Keyword research tells you what topics people care about and provides you with specific search data that can help you answer questions like:
What are people searching for?
How many people are searching for it?
In what format do they want that information?
Keyword research can help determine what content to develop for your audience. It helps you work out which are the best keywords to target and optimise for to boost traffic and rankings.
It is important to know your customers – it can help to create buyer personas for your main target audience.
It is a good idea to think about the different ways that they are searching for what you offer. Make sure that you have something to offer them at every stage of their buying process.
Bear in mind that seasonality can have an affect – for example, you might want to post about how to set goals at the start of the year.
What you want to rank for and what your audience actually wants can be two very different things. Focus on your audience and then use keyword data to refine your research.
First, come up with some broad keyword ideas.
One way is to analyse your existing search traffic. What are the best-performing pages? Which keywords are your audience using to access your content? Is there something that your top posts have in common?
Think about topics your target audience would search and that you’d want your business to get found for. Enter these words into a search engine and see what results come up.
When you’re ready to expand on your initial broad terms, you can move on to use some keyword discovery tools. Enter ‘seed’ keywords into a keyword research tool to discover other keywords, common questions, and topics for your content that you might have otherwise missed.
The latest SEO / keyword research posts talk about user intent – ie why the user is searching for a keyword. Are they looking for information? Are they ready to buy?
Keywords can be what is known as long tail, which is three or more words strung together such as “personal development online,” “career coaching for women”. Long Tail keywords are usually very specific and can be easier to rank for as they have relatively low search volume. Long tail keywords make up the majority of searches online.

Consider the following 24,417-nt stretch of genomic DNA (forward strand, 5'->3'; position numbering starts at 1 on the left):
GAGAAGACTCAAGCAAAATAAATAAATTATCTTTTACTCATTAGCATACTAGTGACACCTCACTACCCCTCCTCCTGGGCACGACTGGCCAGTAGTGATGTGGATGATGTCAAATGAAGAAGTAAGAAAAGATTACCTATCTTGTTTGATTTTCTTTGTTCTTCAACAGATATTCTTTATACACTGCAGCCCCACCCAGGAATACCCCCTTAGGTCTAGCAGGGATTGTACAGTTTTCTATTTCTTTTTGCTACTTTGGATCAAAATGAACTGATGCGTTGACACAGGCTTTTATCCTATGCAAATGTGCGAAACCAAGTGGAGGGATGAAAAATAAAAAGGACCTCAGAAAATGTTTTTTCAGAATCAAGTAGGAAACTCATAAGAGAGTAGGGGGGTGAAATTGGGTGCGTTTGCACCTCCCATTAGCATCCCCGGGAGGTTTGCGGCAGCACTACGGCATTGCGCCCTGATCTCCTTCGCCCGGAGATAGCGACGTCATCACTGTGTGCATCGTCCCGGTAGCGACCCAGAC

Try typing a keyword into Google and look at the ‘People Ask’ box of suggestions.
You can see for example that Google thinks that the intent of people searching on the word ‘coaching’ is to know more about what coaching is.
You can also scroll to the bottom and look at related searches.
The following search engines have auto-complete when you start typing in keywords and similar suggested searches if you scroll to the bottom.
Google’s technology is smart enough to recognize synonyms and other ways of saying certain words or phrases. Use variations of the keywords you’re targeting rather than repeating the main keywords on a page. You typically should only use your targeted keyword 2-3 times on a page.
Put Keywords in the Right Places
Your keywords and phrases should be placed in meta titles, descriptions, headings and image tags on your page. Also use them in the written content towards the top of the page.
Don’t just optimize the home page. Optimize each page of your site. Target different keywords for each page.
Analyse your competitors best keywords
Who are your competitors and what are they doing to rank for the keywords you’re targeting?
To find competitors search for your own website using keywords and look at the top organic (non-paid) results.
You can look at competitors’ keywords and keyword density (how often they use them) using this keyword tool.